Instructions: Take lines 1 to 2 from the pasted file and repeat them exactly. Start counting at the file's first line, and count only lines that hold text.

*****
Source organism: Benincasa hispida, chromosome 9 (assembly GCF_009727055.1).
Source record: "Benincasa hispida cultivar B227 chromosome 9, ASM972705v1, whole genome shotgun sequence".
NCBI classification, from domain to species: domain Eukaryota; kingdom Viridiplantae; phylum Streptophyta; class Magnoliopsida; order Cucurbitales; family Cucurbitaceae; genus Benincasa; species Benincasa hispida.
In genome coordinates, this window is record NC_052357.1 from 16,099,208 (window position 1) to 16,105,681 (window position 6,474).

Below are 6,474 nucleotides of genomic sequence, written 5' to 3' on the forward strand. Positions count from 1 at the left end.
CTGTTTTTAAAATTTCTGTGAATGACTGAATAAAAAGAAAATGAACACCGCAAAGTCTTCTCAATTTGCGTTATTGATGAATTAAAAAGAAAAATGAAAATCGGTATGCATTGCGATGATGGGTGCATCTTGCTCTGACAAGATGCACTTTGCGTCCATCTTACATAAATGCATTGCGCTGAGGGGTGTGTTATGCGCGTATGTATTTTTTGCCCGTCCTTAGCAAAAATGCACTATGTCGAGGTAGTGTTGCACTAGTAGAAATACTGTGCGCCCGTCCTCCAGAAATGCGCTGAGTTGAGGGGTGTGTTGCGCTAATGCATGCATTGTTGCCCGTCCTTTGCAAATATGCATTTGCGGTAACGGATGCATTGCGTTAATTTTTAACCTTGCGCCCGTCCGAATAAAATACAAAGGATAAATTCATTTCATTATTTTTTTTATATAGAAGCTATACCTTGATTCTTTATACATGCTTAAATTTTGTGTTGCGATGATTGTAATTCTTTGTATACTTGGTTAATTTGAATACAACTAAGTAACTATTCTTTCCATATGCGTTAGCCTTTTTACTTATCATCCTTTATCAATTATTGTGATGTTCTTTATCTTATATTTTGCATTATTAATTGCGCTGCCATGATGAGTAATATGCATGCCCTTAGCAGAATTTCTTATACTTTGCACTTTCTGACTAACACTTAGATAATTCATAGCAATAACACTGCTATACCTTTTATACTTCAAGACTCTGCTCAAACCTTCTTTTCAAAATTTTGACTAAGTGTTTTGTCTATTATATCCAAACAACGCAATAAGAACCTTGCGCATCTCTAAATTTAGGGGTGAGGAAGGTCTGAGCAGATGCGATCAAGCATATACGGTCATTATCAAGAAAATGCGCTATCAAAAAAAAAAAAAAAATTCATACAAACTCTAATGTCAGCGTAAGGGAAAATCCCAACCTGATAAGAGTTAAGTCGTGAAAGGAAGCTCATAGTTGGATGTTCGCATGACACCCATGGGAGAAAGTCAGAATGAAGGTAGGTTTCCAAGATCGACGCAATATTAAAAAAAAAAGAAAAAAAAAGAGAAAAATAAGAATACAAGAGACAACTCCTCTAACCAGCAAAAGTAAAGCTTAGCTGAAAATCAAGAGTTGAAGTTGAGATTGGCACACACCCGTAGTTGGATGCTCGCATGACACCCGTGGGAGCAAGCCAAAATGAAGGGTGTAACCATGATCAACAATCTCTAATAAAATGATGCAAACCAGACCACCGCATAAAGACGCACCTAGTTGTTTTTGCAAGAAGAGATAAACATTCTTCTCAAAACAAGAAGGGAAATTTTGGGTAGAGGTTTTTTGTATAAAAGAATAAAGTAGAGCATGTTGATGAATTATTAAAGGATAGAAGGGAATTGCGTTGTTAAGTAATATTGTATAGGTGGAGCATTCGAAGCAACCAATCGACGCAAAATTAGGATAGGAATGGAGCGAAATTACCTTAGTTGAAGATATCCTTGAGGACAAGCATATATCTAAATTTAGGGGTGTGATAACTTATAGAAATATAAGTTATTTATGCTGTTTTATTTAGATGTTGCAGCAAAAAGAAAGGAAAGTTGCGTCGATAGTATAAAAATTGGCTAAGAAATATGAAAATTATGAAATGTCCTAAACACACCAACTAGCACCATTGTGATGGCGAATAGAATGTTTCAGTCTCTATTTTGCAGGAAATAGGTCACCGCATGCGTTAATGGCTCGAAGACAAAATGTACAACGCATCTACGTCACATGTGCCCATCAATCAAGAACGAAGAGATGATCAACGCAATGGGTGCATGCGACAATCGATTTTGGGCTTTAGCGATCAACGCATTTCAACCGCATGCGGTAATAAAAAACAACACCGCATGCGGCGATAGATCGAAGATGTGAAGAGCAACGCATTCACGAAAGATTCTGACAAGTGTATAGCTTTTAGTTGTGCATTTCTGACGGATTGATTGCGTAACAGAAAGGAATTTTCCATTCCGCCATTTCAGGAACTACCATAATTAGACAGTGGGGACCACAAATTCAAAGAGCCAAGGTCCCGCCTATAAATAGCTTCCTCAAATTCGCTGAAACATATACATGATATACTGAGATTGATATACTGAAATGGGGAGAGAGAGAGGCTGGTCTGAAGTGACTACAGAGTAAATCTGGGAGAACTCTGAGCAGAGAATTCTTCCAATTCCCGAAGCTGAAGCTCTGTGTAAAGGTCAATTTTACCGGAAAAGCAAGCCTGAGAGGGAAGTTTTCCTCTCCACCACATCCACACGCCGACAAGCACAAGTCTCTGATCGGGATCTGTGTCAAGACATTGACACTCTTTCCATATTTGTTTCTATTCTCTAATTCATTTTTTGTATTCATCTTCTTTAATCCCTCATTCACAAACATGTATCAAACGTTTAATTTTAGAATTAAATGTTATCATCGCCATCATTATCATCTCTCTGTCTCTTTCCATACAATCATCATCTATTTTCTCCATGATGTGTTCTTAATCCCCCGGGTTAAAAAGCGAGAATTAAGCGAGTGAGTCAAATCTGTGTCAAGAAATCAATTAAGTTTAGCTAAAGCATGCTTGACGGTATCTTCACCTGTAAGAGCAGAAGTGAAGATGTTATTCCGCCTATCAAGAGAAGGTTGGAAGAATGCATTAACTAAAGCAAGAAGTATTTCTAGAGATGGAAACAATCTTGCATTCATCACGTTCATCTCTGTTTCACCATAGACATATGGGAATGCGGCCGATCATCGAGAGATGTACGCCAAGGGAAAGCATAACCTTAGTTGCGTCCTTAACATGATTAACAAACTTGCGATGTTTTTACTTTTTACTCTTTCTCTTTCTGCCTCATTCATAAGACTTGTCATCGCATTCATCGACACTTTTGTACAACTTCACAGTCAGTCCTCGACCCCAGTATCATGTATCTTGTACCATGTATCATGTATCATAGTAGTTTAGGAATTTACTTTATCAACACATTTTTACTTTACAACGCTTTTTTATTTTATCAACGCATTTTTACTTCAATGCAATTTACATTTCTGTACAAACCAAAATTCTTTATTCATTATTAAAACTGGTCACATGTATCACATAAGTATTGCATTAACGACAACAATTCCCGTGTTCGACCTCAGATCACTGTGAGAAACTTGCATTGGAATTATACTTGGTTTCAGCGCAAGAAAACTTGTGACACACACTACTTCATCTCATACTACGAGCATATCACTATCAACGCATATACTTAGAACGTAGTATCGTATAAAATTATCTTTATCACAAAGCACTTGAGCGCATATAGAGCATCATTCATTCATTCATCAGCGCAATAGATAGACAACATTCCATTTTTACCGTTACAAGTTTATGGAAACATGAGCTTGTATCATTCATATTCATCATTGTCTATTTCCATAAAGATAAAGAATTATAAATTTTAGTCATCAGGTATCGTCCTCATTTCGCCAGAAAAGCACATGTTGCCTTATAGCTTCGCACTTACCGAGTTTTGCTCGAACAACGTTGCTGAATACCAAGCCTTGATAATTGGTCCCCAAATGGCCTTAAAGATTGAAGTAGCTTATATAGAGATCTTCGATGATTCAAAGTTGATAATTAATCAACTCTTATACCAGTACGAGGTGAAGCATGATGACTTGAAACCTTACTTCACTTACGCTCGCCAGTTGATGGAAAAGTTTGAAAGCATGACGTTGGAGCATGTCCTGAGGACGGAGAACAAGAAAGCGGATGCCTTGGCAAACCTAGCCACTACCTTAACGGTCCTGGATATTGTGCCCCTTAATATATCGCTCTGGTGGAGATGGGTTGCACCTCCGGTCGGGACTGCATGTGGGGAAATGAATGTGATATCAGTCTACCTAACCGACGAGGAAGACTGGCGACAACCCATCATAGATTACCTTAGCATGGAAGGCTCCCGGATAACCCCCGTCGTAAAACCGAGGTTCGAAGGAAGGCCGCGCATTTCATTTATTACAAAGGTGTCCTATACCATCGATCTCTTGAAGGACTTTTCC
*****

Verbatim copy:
Source organism: Benincasa hispida, chromosome 9 (assembly GCF_009727055.1).
Source record: "Benincasa hispida cultivar B227 chromosome 9, ASM972705v1, whole genome shotgun sequence".